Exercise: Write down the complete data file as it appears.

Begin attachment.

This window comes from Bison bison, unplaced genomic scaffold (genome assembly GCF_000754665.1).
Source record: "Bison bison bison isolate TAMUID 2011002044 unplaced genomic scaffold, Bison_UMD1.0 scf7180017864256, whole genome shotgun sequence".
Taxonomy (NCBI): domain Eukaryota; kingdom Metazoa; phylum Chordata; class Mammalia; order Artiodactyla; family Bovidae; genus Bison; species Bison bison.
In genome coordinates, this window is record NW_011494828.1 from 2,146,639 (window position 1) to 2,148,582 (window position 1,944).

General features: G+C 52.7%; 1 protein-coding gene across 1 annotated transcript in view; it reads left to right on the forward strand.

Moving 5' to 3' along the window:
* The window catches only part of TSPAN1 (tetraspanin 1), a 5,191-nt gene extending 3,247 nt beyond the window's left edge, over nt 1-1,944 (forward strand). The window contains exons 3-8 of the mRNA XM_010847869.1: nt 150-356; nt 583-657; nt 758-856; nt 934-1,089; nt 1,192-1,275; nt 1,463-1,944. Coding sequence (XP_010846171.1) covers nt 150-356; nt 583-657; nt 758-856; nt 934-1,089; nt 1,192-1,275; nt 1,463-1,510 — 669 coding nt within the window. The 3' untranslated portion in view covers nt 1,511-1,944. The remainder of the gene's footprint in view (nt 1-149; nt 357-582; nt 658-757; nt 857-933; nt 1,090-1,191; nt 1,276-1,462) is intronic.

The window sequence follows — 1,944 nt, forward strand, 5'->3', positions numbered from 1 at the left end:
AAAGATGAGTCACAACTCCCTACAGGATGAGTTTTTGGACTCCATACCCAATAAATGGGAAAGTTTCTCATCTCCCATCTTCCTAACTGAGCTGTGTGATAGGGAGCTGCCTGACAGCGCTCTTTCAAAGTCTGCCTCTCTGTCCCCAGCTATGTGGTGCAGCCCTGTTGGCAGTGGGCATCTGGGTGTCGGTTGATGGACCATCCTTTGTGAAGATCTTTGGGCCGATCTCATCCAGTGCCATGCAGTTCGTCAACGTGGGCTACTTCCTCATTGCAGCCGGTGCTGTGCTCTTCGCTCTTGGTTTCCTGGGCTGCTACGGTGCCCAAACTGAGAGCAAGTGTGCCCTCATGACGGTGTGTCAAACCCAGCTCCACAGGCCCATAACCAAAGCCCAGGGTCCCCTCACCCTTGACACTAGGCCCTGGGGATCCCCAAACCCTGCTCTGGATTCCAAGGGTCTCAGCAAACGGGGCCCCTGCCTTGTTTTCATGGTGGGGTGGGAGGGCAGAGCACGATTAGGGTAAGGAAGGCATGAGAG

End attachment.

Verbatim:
This window comes from Bison bison, unplaced genomic scaffold (genome assembly GCF_000754665.1).
Source record: "Bison bison bison isolate TAMUID 2011002044 unplaced genomic scaffold, Bison_UMD1.0 scf7180017864256, whole genome shotgun sequence".
Taxonomy (NCBI): domain Eukaryota; kingdom Metazoa; phylum Chordata; class Mammalia; order Artiodactyla; family Bovidae; genus Bison; species Bison bison.
In genome coordinates, this window is record NW_011494828.1 from 2,146,639 (window position 1) to 2,148,582 (window position 1,944).

General features: G+C 52.7%; 1 protein-coding gene across 1 annotated transcript in view; it reads left to right on the forward strand.

Moving 5' to 3' along the window:
* The window catches only part of TSPAN1 (tetraspanin 1), a 5,191-nt gene extending 3,247 nt beyond the window's left edge, over nt 1-1,944 (forward strand). The window contains exons 3-8 of the mRNA XM_010847869.1: nt 150-356; nt 583-657; nt 758-856; nt 934-1,089; nt 1,192-1,275; nt 1,463-1,944. Coding sequence (XP_010846171.1) covers nt 150-356; nt 583-657; nt 758-856; nt 934-1,089; nt 1,192-1,275; nt 1,463-1,510 — 669 coding nt within the window. The 3' untranslated portion in view covers nt 1,511-1,944. The remainder of the gene's footprint in view (nt 1-149; nt 357-582; nt 658-757; nt 857-933; nt 1,090-1,191; nt 1,276-1,462) is intronic.

The window sequence follows — 1,944 nt, forward strand, 5'->3', positions numbered from 1 at the left end:
AAAGATGAGTCACAACTCCCTACAGGATGAGTTTTTGGACTCCATACCCAATAAATGGGAAAGTTTCTCATCTCCCATCTTCCTAACTGAGCTGTGTGATAGGGAGCTGCCTGACAGCGCTCTTTCAAAGTCTGCCTCTCTGTCCCCAGCTATGTGGTGCAGCCCTGTTGGCAGTGGGCATCTGGGTGTCGGTTGATGGACCATCCTTTGTGAAGATCTTTGGGCCGATCTCATCCAGTGCCATGCAGTTCGTCAACGTGGGCTACTTCCTCATTGCAGCCGGTGCTGTGCTCTTCGCTCTTGGTTTCCTGGGCTGCTACGGTGCCCAAACTGAGAGCAAGTGTGCCCTCATGACGGTGTGTCAAACCCAGCTCCACAGGCCCATAACCAAAGCCCAGGGTCCCCTCACCCTTGACACTAGGCCCTGGGGATCCCCAAACCCTGCTCTGGATTCCAAGGGTCTCAGCAAACGGGGCCCCTGCCTTGTTTTCATGGTGGGGTGGGAGGGCAGAGCACGATTAGGGTAAGGAAGGCATGAGAG